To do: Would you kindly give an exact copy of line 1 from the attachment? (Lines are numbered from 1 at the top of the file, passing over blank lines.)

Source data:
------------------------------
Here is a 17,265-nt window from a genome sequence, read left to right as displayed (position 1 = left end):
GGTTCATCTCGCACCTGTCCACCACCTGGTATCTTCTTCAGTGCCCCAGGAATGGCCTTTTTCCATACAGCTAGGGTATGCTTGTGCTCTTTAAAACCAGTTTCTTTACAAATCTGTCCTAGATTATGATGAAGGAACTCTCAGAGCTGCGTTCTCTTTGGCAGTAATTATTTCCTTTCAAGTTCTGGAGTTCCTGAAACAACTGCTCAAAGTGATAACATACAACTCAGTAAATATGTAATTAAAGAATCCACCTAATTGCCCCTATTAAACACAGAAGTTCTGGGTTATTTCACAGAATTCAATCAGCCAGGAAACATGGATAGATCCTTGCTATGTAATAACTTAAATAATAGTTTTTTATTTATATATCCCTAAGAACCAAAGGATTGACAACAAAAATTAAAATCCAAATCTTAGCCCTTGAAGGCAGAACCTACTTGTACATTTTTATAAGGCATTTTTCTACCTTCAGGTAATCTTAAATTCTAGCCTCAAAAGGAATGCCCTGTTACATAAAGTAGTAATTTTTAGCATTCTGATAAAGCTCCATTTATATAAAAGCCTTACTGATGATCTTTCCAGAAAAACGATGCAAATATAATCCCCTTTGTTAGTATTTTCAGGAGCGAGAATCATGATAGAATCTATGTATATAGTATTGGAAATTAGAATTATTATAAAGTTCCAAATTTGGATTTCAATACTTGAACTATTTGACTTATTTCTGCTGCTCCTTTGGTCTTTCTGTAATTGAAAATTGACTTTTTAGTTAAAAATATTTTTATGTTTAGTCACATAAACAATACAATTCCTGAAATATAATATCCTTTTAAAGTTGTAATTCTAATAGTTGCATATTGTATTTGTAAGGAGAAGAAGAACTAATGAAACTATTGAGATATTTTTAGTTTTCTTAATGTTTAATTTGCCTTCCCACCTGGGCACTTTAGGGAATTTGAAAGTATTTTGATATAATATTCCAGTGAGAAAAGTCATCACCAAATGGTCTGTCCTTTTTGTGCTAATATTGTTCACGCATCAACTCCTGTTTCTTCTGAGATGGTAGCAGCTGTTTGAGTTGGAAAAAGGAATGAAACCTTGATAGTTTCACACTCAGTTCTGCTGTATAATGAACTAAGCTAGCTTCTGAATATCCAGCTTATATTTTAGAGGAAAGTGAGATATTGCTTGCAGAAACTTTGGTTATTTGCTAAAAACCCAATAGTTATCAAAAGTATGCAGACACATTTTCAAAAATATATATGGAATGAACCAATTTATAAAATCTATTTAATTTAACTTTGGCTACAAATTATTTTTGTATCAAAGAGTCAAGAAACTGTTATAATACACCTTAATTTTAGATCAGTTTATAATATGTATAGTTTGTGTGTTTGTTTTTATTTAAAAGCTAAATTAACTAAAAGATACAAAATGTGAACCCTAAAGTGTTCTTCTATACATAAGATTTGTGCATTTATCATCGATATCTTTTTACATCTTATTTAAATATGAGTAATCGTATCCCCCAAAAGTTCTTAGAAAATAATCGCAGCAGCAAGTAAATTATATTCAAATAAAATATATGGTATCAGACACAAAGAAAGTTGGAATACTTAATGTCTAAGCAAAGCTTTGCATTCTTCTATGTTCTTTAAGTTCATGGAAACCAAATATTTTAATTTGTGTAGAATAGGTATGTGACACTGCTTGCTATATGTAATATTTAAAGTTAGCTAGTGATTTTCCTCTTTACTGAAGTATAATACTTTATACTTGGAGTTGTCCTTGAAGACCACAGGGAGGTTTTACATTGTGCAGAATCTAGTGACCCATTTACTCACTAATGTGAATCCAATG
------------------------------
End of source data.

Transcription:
Here is a 17,265-nt window from a genome sequence, read left to right as displayed (position 1 = left end):